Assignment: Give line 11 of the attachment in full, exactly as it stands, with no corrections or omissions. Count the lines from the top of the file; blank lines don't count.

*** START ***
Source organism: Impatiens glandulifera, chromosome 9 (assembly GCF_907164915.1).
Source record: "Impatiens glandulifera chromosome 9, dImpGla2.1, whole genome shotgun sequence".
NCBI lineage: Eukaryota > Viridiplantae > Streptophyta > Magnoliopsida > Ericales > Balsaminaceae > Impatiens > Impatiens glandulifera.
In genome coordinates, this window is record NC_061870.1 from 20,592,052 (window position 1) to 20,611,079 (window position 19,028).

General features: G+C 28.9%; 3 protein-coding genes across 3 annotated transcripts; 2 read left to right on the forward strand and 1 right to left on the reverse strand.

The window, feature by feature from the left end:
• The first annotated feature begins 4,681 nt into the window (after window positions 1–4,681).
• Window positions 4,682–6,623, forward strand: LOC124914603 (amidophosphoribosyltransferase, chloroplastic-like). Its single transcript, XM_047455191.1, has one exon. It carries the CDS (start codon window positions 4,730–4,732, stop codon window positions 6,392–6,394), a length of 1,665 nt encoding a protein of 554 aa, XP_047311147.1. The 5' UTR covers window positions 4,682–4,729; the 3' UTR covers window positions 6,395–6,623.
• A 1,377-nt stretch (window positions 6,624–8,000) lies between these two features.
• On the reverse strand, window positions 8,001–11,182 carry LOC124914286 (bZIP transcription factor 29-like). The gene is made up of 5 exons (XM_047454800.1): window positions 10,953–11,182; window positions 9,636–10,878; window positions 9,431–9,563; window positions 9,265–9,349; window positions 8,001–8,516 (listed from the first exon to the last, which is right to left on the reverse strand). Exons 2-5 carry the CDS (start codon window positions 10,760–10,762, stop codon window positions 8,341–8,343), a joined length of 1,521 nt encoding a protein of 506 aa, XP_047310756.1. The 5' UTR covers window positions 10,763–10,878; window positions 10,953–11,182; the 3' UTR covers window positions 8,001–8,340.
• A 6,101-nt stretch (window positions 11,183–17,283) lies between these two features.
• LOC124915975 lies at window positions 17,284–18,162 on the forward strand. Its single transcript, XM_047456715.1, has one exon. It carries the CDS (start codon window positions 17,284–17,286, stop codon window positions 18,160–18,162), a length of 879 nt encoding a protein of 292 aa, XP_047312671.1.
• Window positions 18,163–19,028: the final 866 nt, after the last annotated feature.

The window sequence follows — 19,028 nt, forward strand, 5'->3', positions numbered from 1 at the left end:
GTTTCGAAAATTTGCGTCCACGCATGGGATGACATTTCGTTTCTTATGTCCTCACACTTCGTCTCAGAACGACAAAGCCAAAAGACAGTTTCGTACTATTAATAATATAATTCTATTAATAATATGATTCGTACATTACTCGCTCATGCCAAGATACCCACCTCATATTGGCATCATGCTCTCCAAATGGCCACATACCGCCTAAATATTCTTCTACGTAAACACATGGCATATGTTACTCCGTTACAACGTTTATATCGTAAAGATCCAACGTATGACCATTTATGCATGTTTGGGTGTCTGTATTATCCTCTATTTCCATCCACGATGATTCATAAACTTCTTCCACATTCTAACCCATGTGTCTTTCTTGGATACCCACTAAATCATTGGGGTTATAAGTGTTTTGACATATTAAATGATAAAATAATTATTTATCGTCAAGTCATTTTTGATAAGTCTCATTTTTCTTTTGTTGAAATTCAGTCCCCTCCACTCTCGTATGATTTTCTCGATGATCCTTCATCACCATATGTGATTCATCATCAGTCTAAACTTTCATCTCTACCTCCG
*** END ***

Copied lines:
• A 6,101-nt stretch (window positions 11,183–17,283) lies between these two features.